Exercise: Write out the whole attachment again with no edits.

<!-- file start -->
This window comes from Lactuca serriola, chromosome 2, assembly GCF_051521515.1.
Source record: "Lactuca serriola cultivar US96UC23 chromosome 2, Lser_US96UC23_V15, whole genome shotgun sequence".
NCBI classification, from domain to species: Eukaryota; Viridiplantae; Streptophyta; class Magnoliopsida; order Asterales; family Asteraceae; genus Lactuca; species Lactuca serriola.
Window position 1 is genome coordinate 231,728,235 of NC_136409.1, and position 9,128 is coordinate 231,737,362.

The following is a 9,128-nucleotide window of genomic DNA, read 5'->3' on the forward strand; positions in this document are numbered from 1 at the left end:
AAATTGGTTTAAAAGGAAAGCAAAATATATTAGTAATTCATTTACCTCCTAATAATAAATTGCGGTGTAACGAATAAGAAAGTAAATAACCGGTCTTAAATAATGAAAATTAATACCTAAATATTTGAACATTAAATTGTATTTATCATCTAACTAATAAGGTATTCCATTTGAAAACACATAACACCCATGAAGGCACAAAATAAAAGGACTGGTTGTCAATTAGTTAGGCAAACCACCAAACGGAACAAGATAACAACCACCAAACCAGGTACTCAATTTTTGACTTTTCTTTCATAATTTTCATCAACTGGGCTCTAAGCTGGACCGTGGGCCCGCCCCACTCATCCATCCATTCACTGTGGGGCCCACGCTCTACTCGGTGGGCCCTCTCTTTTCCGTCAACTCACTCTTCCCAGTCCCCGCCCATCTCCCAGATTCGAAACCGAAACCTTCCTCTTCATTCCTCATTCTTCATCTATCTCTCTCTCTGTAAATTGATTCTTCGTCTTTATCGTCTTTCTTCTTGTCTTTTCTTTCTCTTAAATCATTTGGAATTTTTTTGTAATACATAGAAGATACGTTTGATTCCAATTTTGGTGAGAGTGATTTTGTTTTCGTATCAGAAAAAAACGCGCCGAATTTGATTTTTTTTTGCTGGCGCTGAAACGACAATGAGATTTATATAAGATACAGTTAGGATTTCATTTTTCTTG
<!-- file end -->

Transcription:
This window comes from Lactuca serriola, chromosome 2, assembly GCF_051521515.1.
Source record: "Lactuca serriola cultivar US96UC23 chromosome 2, Lser_US96UC23_V15, whole genome shotgun sequence".
NCBI classification, from domain to species: Eukaryota; Viridiplantae; Streptophyta; class Magnoliopsida; order Asterales; family Asteraceae; genus Lactuca; species Lactuca serriola.
Window position 1 is genome coordinate 231,728,235 of NC_136409.1, and position 9,128 is coordinate 231,737,362.

The following is a 9,128-nucleotide window of genomic DNA, read 5'->3' on the forward strand; positions in this document are numbered from 1 at the left end:
AAATTGGTTTAAAAGGAAAGCAAAATATATTAGTAATTCATTTACCTCCTAATAATAAATTGCGGTGTAACGAATAAGAAAGTAAATAACCGGTCTTAAATAATGAAAATTAATACCTAAATATTTGAACATTAAATTGTATTTATCATCTAACTAATAAGGTATTCCATTTGAAAACACATAACACCCATGAAGGCACAAAATAAAAGGACTGGTTGTCAATTAGTTAGGCAAACCACCAAACGGAACAAGATAACAACCACCAAACCAGGTACTCAATTTTTGACTTTTCTTTCATAATTTTCATCAACTGGGCTCTAAGCTGGACCGTGGGCCCGCCCCACTCATCCATCCATTCACTGTGGGGCCCACGCTCTACTCGGTGGGCCCTCTCTTTTCCGTCAACTCACTCTTCCCAGTCCCCGCCCATCTCCCAGATTCGAAACCGAAACCTTCCTCTTCATTCCTCATTCTTCATCTATCTCTCTCTCTGTAAATTGATTCTTCGTCTTTATCGTCTTTCTTCTTGTCTTTTCTTTCTCTTAAATCATTTGGAATTTTTTTGTAATACATAGAAGATACGTTTGATTCCAATTTTGGTGAGAGTGATTTTGTTTTCGTATCAGAAAAAAACGCGCCGAATTTGATTTTTTTTTGCTGGCGCTGAAACGACAATGAGATTTATATAAGATACAGTTAGGATTTCATTTTTCTTG